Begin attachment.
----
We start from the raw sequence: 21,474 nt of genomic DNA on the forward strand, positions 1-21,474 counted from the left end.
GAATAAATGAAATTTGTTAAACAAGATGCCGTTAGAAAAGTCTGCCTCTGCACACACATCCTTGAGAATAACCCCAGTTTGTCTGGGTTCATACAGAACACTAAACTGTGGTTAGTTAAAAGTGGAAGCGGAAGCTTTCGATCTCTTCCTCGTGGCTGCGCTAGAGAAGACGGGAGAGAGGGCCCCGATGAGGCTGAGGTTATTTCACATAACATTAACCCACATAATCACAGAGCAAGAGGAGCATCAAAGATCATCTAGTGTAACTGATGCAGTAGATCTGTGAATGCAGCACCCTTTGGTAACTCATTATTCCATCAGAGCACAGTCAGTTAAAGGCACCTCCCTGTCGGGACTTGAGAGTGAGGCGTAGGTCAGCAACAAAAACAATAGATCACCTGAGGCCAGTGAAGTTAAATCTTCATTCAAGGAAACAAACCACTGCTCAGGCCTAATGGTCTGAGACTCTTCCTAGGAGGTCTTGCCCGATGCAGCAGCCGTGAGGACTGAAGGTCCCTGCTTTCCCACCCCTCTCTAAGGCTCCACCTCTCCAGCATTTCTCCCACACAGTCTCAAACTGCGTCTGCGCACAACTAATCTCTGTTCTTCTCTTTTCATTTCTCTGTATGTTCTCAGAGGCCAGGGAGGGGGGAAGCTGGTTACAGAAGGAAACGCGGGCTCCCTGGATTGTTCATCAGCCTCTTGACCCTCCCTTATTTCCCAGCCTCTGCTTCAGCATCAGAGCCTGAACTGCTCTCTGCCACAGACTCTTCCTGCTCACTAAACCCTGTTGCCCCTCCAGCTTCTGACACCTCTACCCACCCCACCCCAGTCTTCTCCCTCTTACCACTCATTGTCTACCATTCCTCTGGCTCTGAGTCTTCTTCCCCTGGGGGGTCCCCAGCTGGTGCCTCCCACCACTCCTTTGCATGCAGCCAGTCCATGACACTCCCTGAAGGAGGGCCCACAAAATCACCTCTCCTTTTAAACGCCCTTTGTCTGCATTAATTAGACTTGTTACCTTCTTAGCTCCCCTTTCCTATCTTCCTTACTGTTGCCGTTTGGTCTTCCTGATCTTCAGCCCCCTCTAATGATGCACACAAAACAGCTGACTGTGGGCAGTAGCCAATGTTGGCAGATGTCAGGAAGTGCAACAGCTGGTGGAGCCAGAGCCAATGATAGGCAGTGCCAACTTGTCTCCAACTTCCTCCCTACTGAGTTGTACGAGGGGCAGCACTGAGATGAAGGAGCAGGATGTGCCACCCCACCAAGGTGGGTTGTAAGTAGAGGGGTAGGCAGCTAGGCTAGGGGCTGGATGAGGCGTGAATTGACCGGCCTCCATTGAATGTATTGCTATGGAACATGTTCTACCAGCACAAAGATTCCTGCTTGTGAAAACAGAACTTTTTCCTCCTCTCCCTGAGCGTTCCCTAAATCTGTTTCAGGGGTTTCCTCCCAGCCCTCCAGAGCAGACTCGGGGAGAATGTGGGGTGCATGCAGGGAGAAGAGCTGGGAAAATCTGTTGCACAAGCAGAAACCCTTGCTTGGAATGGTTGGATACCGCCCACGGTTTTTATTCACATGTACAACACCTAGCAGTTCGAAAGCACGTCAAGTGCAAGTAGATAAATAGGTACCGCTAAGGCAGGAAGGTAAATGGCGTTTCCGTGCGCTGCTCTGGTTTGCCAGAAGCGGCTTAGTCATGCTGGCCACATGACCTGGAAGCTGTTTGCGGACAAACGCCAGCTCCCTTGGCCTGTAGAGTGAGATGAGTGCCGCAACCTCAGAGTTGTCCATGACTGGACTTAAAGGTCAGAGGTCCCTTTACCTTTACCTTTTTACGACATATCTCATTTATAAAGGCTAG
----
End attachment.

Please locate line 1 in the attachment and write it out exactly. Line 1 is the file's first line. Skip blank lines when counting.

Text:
We start from the raw sequence: 21,474 nt of genomic DNA on the forward strand, positions 1-21,474 counted from the left end.